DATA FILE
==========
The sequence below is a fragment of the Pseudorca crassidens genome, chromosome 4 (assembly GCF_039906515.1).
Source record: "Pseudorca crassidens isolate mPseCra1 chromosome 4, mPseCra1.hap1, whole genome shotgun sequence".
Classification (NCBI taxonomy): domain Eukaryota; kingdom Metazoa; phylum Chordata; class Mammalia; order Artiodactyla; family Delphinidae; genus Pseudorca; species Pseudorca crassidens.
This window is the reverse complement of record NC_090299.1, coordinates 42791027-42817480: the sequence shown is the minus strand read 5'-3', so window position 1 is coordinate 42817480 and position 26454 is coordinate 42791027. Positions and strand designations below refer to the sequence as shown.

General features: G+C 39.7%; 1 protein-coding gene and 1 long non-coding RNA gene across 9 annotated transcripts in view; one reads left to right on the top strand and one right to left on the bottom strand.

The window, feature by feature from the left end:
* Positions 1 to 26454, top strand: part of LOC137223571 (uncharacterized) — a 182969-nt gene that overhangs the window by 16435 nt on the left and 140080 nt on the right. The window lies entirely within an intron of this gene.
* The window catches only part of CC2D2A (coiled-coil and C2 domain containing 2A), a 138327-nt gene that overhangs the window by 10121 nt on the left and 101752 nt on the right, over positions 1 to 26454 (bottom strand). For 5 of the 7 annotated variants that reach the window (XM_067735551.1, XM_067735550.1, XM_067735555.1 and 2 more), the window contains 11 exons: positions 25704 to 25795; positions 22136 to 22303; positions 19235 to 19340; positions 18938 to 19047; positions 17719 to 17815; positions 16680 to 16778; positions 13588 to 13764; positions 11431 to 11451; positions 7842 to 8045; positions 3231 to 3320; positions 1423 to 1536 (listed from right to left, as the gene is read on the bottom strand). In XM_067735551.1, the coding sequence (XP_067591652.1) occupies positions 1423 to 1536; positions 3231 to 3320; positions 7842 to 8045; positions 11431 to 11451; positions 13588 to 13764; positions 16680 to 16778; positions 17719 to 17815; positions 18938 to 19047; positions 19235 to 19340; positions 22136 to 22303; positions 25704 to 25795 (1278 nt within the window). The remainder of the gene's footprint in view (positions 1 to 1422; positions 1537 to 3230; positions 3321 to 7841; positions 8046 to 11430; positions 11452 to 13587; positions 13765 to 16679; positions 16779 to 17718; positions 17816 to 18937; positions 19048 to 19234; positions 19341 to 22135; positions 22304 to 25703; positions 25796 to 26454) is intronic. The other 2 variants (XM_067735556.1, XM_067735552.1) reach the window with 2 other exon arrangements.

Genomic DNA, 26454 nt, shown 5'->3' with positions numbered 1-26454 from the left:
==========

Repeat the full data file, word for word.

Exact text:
The sequence below is a fragment of the Pseudorca crassidens genome, chromosome 4 (assembly GCF_039906515.1).
Source record: "Pseudorca crassidens isolate mPseCra1 chromosome 4, mPseCra1.hap1, whole genome shotgun sequence".
Classification (NCBI taxonomy): domain Eukaryota; kingdom Metazoa; phylum Chordata; class Mammalia; order Artiodactyla; family Delphinidae; genus Pseudorca; species Pseudorca crassidens.
This window is the reverse complement of record NC_090299.1, coordinates 42791027-42817480: the sequence shown is the minus strand read 5'-3', so window position 1 is coordinate 42817480 and position 26454 is coordinate 42791027. Positions and strand designations below refer to the sequence as shown.

General features: G+C 39.7%; 1 protein-coding gene and 1 long non-coding RNA gene across 9 annotated transcripts in view; one reads left to right on the top strand and one right to left on the bottom strand.

The window, feature by feature from the left end:
* Positions 1 to 26454, top strand: part of LOC137223571 (uncharacterized) — a 182969-nt gene that overhangs the window by 16435 nt on the left and 140080 nt on the right. The window lies entirely within an intron of this gene.
* The window catches only part of CC2D2A (coiled-coil and C2 domain containing 2A), a 138327-nt gene that overhangs the window by 10121 nt on the left and 101752 nt on the right, over positions 1 to 26454 (bottom strand). For 5 of the 7 annotated variants that reach the window (XM_067735551.1, XM_067735550.1, XM_067735555.1 and 2 more), the window contains 11 exons: positions 25704 to 25795; positions 22136 to 22303; positions 19235 to 19340; positions 18938 to 19047; positions 17719 to 17815; positions 16680 to 16778; positions 13588 to 13764; positions 11431 to 11451; positions 7842 to 8045; positions 3231 to 3320; positions 1423 to 1536 (listed from right to left, as the gene is read on the bottom strand). In XM_067735551.1, the coding sequence (XP_067591652.1) occupies positions 1423 to 1536; positions 3231 to 3320; positions 7842 to 8045; positions 11431 to 11451; positions 13588 to 13764; positions 16680 to 16778; positions 17719 to 17815; positions 18938 to 19047; positions 19235 to 19340; positions 22136 to 22303; positions 25704 to 25795 (1278 nt within the window). The remainder of the gene's footprint in view (positions 1 to 1422; positions 1537 to 3230; positions 3321 to 7841; positions 8046 to 11430; positions 11452 to 13587; positions 13765 to 16679; positions 16779 to 17718; positions 17816 to 18937; positions 19048 to 19234; positions 19341 to 22135; positions 22304 to 25703; positions 25796 to 26454) is intronic. The other 2 variants (XM_067735556.1, XM_067735552.1) reach the window with 2 other exon arrangements.

Genomic DNA, 26454 nt, shown 5'->3' with positions numbered 1-26454 from the left: